Amy Carol Reeves lives in Columbia, South Carolina where she teaches literature courses at Columbia College and writes young adult novels. When not teaching, writing, or spending time with her family, she likes jogging with her Labrador retriever, Annie, and reading Jane Austen novels. She has published Ripper, (Flux/Llewellyn 2012), Renegade (Flux/Llewellyn 2013). The final book in the Ripper trilogy, Resurrection, will be published by Flux/Llewellyn in 2014. You can check out a post about her recent research trip to London here.


Yup!  You guessed it!  You can WIN a copy of both Ripper and Renegade.  To enter, all you have to do is tell me what your favourite historical era is in the comments below.  I’ll be using random.org to choose the winner on June 10, 2013, so check back to see who wins!

I bet I could guess Amy’s fave.  And I think Victorian might be my favourite as well.  It was the age of technological advances, particularly steam-powered.  Then there was the romanticism, the travel, the dresses, the balls, oh my.  So what’s yours?

11 Responses to “5 Steps to Writing Realistic Historical Fiction – With Amy Carol Reeves”

  1. Connie B. Dowell May 27, 2013 at 9:19 pm #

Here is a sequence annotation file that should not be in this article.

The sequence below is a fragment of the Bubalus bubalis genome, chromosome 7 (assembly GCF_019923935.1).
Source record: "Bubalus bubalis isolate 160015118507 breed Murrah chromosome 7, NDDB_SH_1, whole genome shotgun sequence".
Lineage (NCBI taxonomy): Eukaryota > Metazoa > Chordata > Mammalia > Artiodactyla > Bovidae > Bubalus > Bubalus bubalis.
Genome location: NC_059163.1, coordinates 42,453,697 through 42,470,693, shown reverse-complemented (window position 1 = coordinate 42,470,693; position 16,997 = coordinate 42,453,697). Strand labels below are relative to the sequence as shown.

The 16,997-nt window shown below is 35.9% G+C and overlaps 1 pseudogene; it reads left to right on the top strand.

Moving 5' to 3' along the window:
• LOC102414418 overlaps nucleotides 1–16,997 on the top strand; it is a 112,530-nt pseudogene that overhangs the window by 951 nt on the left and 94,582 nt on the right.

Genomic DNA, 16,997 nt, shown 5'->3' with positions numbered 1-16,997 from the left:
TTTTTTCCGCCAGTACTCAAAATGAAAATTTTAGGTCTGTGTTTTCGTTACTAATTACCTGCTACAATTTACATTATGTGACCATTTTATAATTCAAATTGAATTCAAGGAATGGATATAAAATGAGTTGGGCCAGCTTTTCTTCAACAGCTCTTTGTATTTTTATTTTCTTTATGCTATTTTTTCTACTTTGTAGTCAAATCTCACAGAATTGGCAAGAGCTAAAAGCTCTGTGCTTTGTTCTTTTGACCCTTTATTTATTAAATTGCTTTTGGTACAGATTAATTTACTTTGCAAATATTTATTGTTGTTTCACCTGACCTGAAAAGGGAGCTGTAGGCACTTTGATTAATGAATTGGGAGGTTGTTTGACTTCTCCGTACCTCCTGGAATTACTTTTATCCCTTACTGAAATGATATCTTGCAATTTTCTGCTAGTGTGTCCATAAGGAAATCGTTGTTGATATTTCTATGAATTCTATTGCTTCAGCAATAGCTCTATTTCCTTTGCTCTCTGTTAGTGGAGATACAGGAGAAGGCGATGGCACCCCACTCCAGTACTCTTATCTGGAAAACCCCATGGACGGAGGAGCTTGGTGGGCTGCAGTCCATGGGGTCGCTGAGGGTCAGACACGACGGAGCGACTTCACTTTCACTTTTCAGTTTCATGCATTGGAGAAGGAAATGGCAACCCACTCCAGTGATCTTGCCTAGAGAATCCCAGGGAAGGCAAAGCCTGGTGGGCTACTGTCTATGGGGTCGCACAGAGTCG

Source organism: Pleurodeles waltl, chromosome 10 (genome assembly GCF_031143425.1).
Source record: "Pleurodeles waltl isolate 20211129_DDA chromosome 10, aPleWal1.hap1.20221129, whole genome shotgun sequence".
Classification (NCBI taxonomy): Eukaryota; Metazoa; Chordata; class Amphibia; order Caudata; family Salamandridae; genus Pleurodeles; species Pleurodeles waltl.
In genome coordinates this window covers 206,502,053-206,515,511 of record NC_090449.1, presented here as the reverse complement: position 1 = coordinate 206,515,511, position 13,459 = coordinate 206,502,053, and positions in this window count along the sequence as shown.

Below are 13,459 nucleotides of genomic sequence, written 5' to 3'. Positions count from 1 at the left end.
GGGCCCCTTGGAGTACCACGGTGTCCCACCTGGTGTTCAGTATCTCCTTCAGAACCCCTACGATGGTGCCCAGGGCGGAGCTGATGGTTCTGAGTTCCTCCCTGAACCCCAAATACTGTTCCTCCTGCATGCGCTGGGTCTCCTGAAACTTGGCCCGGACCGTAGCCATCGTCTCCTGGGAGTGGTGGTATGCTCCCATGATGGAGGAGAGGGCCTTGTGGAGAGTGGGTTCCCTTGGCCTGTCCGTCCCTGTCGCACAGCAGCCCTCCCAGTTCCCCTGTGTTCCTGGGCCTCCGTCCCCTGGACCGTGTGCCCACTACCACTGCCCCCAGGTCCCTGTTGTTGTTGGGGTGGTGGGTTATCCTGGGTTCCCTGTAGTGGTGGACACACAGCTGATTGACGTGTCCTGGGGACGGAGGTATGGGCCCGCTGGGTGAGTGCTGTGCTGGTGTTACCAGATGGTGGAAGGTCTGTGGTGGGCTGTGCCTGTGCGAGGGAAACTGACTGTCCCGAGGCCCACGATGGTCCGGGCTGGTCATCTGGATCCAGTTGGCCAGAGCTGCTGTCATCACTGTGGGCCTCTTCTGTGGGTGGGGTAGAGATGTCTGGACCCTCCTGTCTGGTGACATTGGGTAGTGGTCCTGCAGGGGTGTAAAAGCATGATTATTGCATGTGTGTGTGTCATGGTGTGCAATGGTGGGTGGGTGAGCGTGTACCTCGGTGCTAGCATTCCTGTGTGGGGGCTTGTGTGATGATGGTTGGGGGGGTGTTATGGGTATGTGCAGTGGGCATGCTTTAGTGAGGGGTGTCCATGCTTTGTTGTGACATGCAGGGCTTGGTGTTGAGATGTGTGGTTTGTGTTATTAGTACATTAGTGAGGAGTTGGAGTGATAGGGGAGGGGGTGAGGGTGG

Great post. And you’re right, research–especially on location research–is a lot of fun! My favorite period is the 1910s-1920s!

    • C H Griffin May 28, 2013 at 6:35 am #

      Oooh nice. The roaring twenties. Flappers – a stride forward for women, short skirts, and jazz!

  2. Christie May 27, 2013 at 9:36 pm #

    I never would’ve imagined saying this but mine is medieval England– more specifically the time of the Norman Conquest. I fell in love with it while researching my YA novel and often find myself sharing what I’ve learned with friends and family.

    • C H Griffin May 28, 2013 at 6:40 am #

      I don’t blame you. I went to Warwick Castle on one of my trips to England and fell in love. Fascinating time in history!

  3. Debbie Causevic May 28, 2013 at 8:14 am #

    Great post and very helpful. Before beginning the Timebender’s Curse series I did a lot of research on 19th century American history and even made a few authentic meals for my kids. It was great fun. My favorite era…would probably be right alongside Jane Austen searching for a real life Darcy…though if I were born back then, considering the odds, I’d probably have been a maid. 🙂

    • C H Griffin May 28, 2013 at 7:18 pm #

      Haha. Hmm I’m pretty sure I’d be living in a gutter somewhere or dead from some outdated disease LOL

  4. April (@shelfconfession) May 28, 2013 at 3:26 pm #

    Thanks for linking the post from MSC! 🙂

    I still need to read Ripper (my blog partner has) it looks fantastic! 😀

    April @ My Shelf Confessions

  5. Madison Power May 31, 2013 at 9:39 pm #

    I have to say 19th century in England where there was all the grand houses and the long proper dresses like in pride and prejudice

    • C H Griffin June 1, 2013 at 5:30 am #

      Love Pride and Prejudice! If you like that, I highly recommend watching the BBC miniseries Lost In Austen. So much fun!

  6. alicia marie June 1, 2013 at 9:04 am #

    My favorite is definitely the 1920’s with all the flappers with short hair and skirts doing the charleston, and all the excitement with women finally being able to do a few more things, like vote : )